From 1995 to 1998, I served as the Deputy CIO of PW and Price Waterhouse Coopers (PwC) as a Senior Partner; they saw something in me, a bit of a diamond in the rough, untapped potential, and extended the role to me. From 1998-1999, I took my process, consulting, and technology experiences and transferred to the PwC Transaction Advisory Services business. I joined EY in 1999 as the EY Americas Operation and Technology Due Diligence Leader, supporting Private Equity and Corporate investors, and was in that role until 2008.

In 2008, I was asked to focus on building better linkages between Finance and Technology as well as lead a small team managing procurement contracts. In 2009, I was asked to assess and consolidate all EY teams spending across the globe in all categories. Now, after a dozen years of focusing on category, sub-category goods and services, how supplier relationships can advance top-line revenue growth, and direct/indirect spend management, I am proud to say EY teams have an integrated Supply Chain Service that is broad, from contract sourcing to supplier management to payment, organization. My challenges required self-awareness and self-reflection. I had to embrace a global mindset, learn to balance my usual hard-charging approach with empathy and patience, master the ability to instigate and drive change, work around the blockers, convince the naysayers and find ways to ‘get the job done’ when recipients have no interest in change.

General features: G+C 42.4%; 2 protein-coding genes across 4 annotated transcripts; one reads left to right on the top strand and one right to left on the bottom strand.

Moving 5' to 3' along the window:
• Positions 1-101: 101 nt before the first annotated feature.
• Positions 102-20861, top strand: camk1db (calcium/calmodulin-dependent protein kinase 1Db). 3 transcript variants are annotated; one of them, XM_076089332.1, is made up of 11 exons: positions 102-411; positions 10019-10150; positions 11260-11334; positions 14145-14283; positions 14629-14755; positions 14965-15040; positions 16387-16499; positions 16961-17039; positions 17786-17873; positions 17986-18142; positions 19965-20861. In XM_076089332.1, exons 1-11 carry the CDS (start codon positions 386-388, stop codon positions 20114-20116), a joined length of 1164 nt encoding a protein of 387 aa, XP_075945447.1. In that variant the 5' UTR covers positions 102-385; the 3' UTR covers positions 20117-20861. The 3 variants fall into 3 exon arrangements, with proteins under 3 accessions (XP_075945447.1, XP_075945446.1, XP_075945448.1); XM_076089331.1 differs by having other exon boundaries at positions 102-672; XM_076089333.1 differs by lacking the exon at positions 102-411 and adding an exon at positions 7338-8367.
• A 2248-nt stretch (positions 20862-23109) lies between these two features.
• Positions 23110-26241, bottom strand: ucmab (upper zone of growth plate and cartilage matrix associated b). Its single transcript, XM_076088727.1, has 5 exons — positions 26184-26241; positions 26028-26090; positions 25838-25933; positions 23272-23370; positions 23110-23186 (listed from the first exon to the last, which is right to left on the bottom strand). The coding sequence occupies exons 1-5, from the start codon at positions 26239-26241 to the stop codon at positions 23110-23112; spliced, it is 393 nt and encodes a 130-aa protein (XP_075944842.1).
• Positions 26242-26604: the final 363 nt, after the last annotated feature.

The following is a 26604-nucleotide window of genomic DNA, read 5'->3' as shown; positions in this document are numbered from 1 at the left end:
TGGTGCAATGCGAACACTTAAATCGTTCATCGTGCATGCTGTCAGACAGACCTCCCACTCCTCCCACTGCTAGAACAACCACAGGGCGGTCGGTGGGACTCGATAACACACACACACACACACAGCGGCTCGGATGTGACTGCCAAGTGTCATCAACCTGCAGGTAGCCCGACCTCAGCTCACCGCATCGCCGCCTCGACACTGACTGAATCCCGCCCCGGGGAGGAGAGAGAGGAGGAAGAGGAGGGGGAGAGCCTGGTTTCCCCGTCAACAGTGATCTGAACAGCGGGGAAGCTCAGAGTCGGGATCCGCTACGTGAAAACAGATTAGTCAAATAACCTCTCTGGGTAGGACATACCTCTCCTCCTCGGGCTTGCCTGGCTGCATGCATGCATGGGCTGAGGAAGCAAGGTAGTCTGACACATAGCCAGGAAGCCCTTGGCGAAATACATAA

Tell us something more about your company and its mission and vision.

As a global leader in Assurance, Consulting, Strategy and Transactions, and Tax services, EY teams are using the finance products, experience, and systems we’ve developed to build a better working world. That starts with a culture that believes in providing the training, opportunities, and creative freedom to make things better. Whenever you join EY, however long you stay, the exceptional EY experience of innovation lasts a lifetime. And with a commitment to developing the most passionate people, we’ll make our ambition to be the best employer a reality.

Enlighten us on how you have impacted supply chain niche through your expertise in the market.